The study found that participating in continuing professional development had a great beneficial effect in the planning of nursing care and formulating techniques and thinking what to do in practice (A. Yfantis, I, Tiniakou & E, Yfanti, 2010). Those nurses who are less satisfied with their career goals for income and advancement may realize that their work environment is stressful and they may believe that an additional nursing degree will afford them wider chance, and this will make them more motivated to enroll for higher degree program (J. I. Warren, M. E. Mills, 2009). The results showed that those nurses who are satisfied with their career are less likely to engage in continuing professional education because they are already contented with their job (J. I. Warren, et al., 2009). The patients are expecting high quality health care services from health care providers which lead them to enhance their educational status in order to meet the expectations of the patients (A. Yfantis et al., 2010).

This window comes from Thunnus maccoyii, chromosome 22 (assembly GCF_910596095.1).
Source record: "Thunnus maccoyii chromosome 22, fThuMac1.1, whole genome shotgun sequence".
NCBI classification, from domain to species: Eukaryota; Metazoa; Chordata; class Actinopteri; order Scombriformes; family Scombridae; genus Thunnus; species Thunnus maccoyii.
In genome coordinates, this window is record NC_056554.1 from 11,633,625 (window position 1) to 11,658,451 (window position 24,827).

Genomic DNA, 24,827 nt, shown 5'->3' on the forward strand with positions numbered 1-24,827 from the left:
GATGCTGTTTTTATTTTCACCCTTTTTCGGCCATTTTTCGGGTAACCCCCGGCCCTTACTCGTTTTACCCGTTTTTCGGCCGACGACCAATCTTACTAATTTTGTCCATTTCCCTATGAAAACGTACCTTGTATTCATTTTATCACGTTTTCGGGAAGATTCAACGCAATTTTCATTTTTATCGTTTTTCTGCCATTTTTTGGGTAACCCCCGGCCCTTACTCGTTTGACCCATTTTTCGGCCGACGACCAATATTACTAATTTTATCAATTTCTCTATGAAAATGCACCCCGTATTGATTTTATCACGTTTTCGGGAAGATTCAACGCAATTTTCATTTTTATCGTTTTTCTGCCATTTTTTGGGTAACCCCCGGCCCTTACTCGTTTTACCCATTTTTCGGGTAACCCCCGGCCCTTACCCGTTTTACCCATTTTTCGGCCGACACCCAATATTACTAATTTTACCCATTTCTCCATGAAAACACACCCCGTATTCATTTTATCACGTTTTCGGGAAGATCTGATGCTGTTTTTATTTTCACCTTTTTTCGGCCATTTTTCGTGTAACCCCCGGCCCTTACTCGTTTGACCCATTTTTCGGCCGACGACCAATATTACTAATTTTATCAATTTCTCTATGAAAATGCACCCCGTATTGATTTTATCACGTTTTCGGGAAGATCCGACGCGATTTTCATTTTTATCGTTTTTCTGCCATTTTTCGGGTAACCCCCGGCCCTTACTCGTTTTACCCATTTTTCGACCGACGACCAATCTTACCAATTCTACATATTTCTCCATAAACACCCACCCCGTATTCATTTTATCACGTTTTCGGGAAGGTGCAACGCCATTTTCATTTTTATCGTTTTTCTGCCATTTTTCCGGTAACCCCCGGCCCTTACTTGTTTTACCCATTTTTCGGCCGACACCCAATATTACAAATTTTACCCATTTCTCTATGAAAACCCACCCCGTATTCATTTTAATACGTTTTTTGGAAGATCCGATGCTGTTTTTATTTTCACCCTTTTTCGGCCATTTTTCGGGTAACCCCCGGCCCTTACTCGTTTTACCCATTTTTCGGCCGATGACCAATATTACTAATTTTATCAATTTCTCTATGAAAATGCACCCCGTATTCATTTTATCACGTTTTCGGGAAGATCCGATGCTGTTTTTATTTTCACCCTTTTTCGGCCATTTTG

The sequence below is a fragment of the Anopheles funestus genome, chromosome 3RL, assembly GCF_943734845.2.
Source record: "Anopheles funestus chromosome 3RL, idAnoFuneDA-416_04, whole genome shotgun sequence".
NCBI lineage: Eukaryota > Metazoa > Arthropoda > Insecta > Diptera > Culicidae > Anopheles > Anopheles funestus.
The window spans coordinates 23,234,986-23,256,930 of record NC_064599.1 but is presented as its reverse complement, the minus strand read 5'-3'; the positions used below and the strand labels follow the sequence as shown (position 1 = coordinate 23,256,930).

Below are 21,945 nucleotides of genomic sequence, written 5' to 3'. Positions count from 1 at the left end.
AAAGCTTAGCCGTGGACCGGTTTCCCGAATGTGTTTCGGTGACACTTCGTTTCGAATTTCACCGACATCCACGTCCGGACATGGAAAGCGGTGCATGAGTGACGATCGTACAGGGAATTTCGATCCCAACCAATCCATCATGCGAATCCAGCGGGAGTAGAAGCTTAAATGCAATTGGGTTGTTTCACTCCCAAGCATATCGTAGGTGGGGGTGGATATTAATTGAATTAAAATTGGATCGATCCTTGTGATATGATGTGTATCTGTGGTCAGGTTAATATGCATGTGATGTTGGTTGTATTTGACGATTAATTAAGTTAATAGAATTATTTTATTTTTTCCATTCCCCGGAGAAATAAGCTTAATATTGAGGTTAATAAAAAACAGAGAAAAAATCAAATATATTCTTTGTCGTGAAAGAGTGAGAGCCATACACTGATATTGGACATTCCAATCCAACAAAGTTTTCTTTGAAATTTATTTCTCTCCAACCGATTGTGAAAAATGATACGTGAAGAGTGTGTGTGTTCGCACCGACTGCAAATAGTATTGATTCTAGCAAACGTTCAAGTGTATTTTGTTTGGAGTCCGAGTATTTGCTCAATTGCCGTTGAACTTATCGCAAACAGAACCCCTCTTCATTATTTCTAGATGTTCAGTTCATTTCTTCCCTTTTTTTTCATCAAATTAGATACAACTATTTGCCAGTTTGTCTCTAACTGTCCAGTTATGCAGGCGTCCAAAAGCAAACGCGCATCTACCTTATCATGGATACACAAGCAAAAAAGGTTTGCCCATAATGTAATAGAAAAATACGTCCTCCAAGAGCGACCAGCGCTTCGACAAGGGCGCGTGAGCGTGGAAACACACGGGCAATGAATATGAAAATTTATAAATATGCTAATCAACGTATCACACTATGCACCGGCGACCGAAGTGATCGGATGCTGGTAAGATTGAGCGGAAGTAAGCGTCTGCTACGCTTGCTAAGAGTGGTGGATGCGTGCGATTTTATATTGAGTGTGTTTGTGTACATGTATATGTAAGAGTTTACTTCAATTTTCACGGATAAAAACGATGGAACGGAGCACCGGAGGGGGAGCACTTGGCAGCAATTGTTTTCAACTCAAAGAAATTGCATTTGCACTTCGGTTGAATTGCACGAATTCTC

The main goals of participating in continuing professional education are to enhance and improve practice and to make sure that the care being delivered is the highest quality that a professional can give for its patient (Claflin, 2005). Nurses supported the importance of lifelong learning and recognized the value of continuing education that assists them in coping with changes in their work environment (Hayajneh, 2009). The primary motivator to continue extended education came from personal desire, which quoted as consistent with the literature (Delaney & Piscopo, 2004; Reilley, 2003). Professional knowledge, professional advancement, relief from routine, compliance with authority, improvement in social welfare skills, and improvement in social relations and acquisition of credentials are the most common factors found in the previous studies that motivates professional nurses to participate in continuing education (Kristjanson& Scanlon, 1989; Thomas, 1986; Waddell, 1993).